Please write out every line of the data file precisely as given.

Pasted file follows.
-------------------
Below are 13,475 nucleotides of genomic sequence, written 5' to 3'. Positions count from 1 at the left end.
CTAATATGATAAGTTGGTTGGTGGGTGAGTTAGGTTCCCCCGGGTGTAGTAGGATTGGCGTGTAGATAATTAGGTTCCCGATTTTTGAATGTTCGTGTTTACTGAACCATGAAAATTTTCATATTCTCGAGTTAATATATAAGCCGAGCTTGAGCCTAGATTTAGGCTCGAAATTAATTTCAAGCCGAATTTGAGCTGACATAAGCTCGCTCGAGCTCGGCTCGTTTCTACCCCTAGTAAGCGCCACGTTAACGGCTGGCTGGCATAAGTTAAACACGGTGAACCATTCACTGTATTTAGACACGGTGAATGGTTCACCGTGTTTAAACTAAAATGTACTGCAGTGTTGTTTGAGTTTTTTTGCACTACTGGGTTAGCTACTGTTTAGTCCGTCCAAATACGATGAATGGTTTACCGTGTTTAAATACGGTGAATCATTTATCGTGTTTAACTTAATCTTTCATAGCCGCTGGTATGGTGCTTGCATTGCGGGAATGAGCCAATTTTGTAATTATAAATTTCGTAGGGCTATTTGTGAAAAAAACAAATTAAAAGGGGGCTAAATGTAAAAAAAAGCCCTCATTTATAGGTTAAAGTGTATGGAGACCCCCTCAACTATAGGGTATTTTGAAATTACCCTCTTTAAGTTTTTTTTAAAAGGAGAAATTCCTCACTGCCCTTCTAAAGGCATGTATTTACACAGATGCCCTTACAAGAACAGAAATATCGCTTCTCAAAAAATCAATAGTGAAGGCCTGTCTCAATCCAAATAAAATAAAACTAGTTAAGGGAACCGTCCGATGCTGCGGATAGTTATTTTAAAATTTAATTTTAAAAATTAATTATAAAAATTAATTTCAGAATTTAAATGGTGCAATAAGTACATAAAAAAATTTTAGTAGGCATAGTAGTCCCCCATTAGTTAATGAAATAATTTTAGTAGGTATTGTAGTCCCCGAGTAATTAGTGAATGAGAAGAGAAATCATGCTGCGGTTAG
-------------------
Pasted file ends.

Below are 13,475 nucleotides of genomic sequence, written 5' to 3'. Positions count from 1 at the left end.
CTAATATGATAAGTTGGTTGGTGGGTGAGTTAGGTTCCCCCGGGTGTAGTAGGATTGGCGTGTAGATAATTAGGTTCCCGATTTTTGAATGTTCGTGTTTACTGAACCATGAAAATTTTCATATTCTCGAGTTAATATATAAGCCGAGCTTGAGCCTAGATTTAGGCTCGAAATTAATTTCAAGCCGAATTTGAGCTGACATAAGCTCGCTCGAGCTCGGCTCGTTTCTACCCCTAGTAAGCGCCACGTTAACGGCTGGCTGGCATAAGTTAAACACGGTGAACCATTCACTGTATTTAGACACGGTGAATGGTTCACCGTGTTTAAACTAAAATGTACTGCAGTGTTGTTTGAGTTTTTTTGCACTACTGGGTTAGCTACTGTTTAGTCCGTCCAAATACGATGAATGGTTTACCGTGTTTAAATACGGTGAATCATTTATCGTGTTTAACTTAATCTTTCATAGCCGCTGGTATGGTGCTTGCATTGCGGGAATGAGCCAATTTTGTAATTATAAATTTCGTAGGGCTATTTGTGAAAAAAACAAATTAAAAGGGGGCTAAATGTAAAAAAAAGCCCTCATTTATAGGTTAAAGTGTATGGAGACCCCCTCAACTATAGGGTATTTTGAAATTACCCTCTTTAAGTTTTTTTTAAAAGGAGAAATTCCTCACTGCCCTTCTAAAGGCATGTATTTACACAGATGCCCTTACAAGAACAGAAATATCGCTTCTCAAAAAATCAATAGTGAAGGCCTGTCTCAATCCAAATAAAATAAAACTAGTTAAGGGAACCGTCCGATGCTGCGGATAGTTATTTTAAAATTTAATTTTAAAAATTAATTATAAAAATTAATTTCAGAATTTAAATGGTGCAATAAGTACATAAAAAAATTTTAGTAGGCATAGTAGTCCCCCATTAGTTAATGAAATAATTTTAGTAGGTATTGTAGTCCCCGAGTAATTAGTGAATGAGAAGAGAAATCATGCTGCGGTTAG